Yes. In experiments that easily *could* give results contrary to what QM predicts, the actual results agree with QM. That often involves very elaborate devices to detect the results. Sorry if that offends you.<quoted text>
Under carefully contrived and controlled experiments?
But, the results of QM also work even in the 'wild'. It is at the heart of our understanding of solids, for example: why do metals conduct electricity bu elements like sulfur do not? How to atomic bonds form? Why do materials react to light the way they do?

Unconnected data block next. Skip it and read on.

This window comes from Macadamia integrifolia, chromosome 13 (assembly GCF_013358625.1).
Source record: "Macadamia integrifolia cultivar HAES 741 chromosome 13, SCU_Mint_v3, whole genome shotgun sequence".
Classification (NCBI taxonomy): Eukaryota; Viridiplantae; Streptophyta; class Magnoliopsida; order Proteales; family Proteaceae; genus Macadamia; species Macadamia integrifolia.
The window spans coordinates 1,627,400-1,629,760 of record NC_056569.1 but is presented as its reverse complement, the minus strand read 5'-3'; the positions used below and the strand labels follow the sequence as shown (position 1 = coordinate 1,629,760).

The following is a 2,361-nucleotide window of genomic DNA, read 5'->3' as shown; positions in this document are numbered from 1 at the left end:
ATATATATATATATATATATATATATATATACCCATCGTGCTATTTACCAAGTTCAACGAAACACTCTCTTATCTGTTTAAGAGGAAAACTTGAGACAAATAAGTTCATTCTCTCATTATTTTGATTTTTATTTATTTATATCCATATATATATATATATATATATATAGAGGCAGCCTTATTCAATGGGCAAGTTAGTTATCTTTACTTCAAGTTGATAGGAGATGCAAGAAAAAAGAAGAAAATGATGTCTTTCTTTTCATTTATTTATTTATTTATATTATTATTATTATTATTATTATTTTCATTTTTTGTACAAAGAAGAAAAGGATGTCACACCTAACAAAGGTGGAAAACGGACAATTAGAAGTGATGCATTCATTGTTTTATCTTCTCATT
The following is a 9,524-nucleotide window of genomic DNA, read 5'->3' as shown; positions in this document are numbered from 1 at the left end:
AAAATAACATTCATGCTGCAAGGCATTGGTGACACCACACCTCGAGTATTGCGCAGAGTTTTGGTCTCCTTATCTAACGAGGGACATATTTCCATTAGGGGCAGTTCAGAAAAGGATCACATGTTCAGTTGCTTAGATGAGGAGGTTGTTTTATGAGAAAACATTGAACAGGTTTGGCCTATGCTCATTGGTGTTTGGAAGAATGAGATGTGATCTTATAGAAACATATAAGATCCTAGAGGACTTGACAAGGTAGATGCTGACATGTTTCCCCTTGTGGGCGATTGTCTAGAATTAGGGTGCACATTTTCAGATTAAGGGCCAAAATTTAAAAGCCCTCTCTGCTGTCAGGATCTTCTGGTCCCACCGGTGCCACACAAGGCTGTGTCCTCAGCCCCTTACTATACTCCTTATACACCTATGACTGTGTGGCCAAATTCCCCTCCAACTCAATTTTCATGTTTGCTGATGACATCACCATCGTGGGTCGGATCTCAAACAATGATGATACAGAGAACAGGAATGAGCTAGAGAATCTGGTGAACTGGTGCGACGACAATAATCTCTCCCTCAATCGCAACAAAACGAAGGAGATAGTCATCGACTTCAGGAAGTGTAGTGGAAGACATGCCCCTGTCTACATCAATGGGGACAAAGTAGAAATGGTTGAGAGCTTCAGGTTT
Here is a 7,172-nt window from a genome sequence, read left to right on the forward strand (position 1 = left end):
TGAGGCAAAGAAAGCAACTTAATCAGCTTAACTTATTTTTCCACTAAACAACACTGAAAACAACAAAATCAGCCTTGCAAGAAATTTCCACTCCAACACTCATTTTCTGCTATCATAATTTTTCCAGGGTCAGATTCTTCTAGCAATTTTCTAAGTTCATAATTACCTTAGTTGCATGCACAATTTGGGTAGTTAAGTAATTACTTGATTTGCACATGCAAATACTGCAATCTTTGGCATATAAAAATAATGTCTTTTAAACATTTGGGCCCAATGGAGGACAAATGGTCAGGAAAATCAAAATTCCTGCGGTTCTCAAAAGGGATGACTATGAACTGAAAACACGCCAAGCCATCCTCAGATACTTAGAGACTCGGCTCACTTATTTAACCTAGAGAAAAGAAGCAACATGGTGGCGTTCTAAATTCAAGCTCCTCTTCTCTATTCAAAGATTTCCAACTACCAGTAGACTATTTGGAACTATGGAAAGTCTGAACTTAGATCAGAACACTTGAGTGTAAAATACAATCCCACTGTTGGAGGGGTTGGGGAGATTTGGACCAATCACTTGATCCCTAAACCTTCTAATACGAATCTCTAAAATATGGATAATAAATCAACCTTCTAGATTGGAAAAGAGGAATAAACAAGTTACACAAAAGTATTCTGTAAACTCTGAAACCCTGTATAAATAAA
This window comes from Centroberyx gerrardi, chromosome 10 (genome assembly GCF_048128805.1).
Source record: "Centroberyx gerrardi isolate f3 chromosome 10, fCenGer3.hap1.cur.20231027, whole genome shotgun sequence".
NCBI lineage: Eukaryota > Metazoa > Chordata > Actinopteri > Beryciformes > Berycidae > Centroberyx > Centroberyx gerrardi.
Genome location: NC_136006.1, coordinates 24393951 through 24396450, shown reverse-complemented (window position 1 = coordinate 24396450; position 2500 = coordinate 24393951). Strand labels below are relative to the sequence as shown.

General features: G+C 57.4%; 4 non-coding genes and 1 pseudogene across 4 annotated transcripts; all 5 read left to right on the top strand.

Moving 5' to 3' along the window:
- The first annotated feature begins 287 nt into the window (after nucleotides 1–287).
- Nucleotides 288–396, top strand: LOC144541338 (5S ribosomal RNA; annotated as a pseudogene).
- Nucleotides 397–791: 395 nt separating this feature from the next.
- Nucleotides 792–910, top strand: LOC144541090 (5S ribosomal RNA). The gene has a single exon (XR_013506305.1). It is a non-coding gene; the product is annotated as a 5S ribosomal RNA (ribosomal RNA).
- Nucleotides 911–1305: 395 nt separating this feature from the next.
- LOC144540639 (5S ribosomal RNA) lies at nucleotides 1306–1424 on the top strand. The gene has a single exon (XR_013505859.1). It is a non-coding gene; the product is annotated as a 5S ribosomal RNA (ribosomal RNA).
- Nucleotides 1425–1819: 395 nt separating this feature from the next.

Once again, quantum mechanics is part of the best predictive theory of physics we have ever had.